Laura J. Niles Early Learning Center

The Laura J. Niles Early Learning Center for puppies is an integral part of NEADS.

A solid foundation in socialization is essential to each puppy’s success as a Service Dog. Most puppies arrive at the NEADS Early Learning Center at the age of approximately eight weeks. We acquire most of our puppies from guide dog organizations, other service dog organizations, and private breeders. We sometimes work with local shelters to acquire puppies for our hearing dog program.

At the Early Learning Center, staff work to housebreak the puppies and lay the groundwork for some beginning commands. Each puppy’s day is full of indoor and outdoor playtime with other puppies, one-on-one time with staff and volunteers, and socialization sessions.

During socialization sessions, puppies are exposed to different sounds, novel objects, surfaces, and environments. For example, in a socialization session, a puppy may listen to a tambourine, interact with a baby toy, and walk over a metal grate. As a puppy advances through its socialization sessions, it may watch traffic drive by, practice greeting new people nicely, and practice walking up and down an entire flight of stairs. Staff monitor how each puppy reacts to these situations to build a profile of each puppy. A puppy’s profile includes its strengths and weaknesses, which helps the trainers to make decisions about where to place the puppy for training.

Puppy health is another important aspect of the Early Learning Center. Puppies remain in the Early Learning Center for a minimum of seven days to make sure they are healthy and up-to-date on vaccines before they move into a training slot.

Every weekend, each puppy goes out with a volunteer called a Weekend Puppy Sitter. The Weekend Puppy Sitter exposes the puppy to a calm and relaxing home environment.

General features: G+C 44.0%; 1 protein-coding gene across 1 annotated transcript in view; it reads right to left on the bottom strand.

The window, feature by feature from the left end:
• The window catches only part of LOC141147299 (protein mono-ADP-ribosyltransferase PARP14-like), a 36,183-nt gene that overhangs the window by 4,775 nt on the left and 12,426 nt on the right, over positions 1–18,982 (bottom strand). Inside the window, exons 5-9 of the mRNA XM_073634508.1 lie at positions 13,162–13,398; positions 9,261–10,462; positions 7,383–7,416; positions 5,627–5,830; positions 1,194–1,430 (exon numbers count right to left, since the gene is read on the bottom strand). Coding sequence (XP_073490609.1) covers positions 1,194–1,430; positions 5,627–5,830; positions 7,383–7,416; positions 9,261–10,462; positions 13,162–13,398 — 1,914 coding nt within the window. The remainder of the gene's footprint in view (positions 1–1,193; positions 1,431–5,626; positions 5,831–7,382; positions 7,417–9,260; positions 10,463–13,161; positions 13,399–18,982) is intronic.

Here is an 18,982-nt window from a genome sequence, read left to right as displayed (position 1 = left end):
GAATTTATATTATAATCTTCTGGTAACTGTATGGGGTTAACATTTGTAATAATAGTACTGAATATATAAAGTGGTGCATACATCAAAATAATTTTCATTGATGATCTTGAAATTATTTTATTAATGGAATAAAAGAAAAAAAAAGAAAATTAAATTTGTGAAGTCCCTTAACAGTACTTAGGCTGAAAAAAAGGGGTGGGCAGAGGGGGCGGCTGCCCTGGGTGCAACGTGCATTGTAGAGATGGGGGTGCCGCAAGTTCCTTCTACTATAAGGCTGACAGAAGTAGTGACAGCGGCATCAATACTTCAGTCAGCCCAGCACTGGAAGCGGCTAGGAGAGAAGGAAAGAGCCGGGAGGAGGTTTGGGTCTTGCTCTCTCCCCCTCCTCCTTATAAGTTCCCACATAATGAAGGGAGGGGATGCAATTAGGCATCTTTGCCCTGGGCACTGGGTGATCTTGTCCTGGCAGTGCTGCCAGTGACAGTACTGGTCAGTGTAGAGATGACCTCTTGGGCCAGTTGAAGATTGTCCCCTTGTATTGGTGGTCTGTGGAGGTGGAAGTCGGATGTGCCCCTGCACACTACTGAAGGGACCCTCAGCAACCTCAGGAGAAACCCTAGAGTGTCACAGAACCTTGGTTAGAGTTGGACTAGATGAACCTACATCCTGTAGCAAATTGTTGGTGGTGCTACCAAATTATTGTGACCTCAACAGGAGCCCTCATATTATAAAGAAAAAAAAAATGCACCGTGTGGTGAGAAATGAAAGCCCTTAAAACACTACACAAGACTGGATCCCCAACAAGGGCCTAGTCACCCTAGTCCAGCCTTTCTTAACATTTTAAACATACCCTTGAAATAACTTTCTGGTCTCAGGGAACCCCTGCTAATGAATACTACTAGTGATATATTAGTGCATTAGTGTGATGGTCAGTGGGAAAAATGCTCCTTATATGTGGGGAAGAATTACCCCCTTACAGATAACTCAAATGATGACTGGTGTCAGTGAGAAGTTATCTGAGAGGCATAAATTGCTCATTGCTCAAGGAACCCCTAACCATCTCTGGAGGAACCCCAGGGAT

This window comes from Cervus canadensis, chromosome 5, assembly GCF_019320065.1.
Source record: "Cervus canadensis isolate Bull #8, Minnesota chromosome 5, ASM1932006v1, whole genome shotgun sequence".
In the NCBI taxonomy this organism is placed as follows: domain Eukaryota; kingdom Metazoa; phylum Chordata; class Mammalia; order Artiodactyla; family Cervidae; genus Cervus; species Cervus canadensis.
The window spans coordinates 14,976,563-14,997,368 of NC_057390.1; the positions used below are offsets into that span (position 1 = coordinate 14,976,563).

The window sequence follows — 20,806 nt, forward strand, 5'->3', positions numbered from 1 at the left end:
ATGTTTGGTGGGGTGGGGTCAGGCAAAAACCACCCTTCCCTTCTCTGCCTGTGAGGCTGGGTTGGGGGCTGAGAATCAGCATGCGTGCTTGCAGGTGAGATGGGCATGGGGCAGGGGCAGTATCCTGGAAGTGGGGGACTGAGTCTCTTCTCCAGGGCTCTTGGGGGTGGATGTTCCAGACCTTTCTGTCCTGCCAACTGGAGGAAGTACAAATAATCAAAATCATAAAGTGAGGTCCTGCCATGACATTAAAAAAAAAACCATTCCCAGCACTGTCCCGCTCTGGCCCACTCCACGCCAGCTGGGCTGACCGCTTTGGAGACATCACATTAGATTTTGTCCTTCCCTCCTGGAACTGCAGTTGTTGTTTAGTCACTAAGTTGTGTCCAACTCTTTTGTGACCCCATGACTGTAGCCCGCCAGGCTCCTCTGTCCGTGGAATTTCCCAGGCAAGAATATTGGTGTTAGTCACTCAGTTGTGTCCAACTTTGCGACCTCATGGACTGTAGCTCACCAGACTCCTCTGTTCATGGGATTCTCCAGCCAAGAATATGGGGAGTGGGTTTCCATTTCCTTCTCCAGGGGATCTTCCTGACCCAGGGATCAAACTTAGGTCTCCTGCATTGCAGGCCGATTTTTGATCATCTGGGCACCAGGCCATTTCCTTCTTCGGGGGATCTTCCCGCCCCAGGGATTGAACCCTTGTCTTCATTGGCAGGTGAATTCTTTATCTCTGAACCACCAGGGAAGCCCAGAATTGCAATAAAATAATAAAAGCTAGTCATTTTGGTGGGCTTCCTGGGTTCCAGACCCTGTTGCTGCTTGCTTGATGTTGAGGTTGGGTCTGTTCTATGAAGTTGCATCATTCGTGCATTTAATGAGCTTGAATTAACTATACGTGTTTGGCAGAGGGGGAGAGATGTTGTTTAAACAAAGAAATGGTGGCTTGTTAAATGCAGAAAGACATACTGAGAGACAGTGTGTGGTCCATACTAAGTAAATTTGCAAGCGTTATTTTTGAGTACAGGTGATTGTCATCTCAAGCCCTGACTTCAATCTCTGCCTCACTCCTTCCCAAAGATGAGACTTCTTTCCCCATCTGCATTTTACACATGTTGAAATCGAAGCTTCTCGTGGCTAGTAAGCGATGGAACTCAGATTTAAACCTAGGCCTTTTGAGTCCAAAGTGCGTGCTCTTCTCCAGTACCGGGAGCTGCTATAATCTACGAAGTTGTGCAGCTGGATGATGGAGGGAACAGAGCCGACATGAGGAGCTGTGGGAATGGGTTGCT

At the Early Learning Center, our puppies learn that:

  • Humans are friendly and fun
  • Loud noises are not scary
  • Unusual items are not frightening
  • It’s exciting to explore new places


Jean (l) Banks (r) 1

The Route to a Lasting Partnership

  • Bonnie (3)

    The Dogs

    Most NEADS dogs are purpose-bred for temperament, health and personality traits best suited for service dog work. Some NEADS Hearing Dogs are acquired from animal shelters and rescue groups.

  • Jean (l) Banks (r) 1

    Early Learning Center

    Here staff work to housebreak the puppies and lay the groundwork for some beginning commands. Puppies have indoor and outdoor playtime, one-on-one time with staff and volunteers, and socialization sessions.

  • prison pup

    Prison PUP Program

    90-95% of NEADS puppies are trained in 7 correctional facilities throughout New England.

  • dogs in training

    Dog Training

    NEADS Dogs are trained to perform tasks and behave obediently through the use of positive reinforcement and clear leadership. We select dogs that are natural followers, so it is easy to guide them into choosing appropriate behaviors.

  • matching process

    Matching Process

    The more we understand about your lifestyle and expectations, the better we can pair you with a dog that fits with you. The matching process includes an online application and a comprehensive, in-person interview.

  • the trainers

    Client Training

    Clients spend one to two weeks at the NEADS campus learning how to work and live with their new Service Dog. Our trainers work closely with the new partners to ensure the match is a strong one.

  • (042918 Fitchburg, MA) Derek Blake, 9 1/2 kisses his social dog Jean during NEADS service dog graduation ceremony in Fitchburg on Sunday,April 29, 2018. Staff Photo by Nancy Lane


    Twice each year, we honor our most recent Service Dog teams, celebrating the partnership between a client and his or her Service Dog.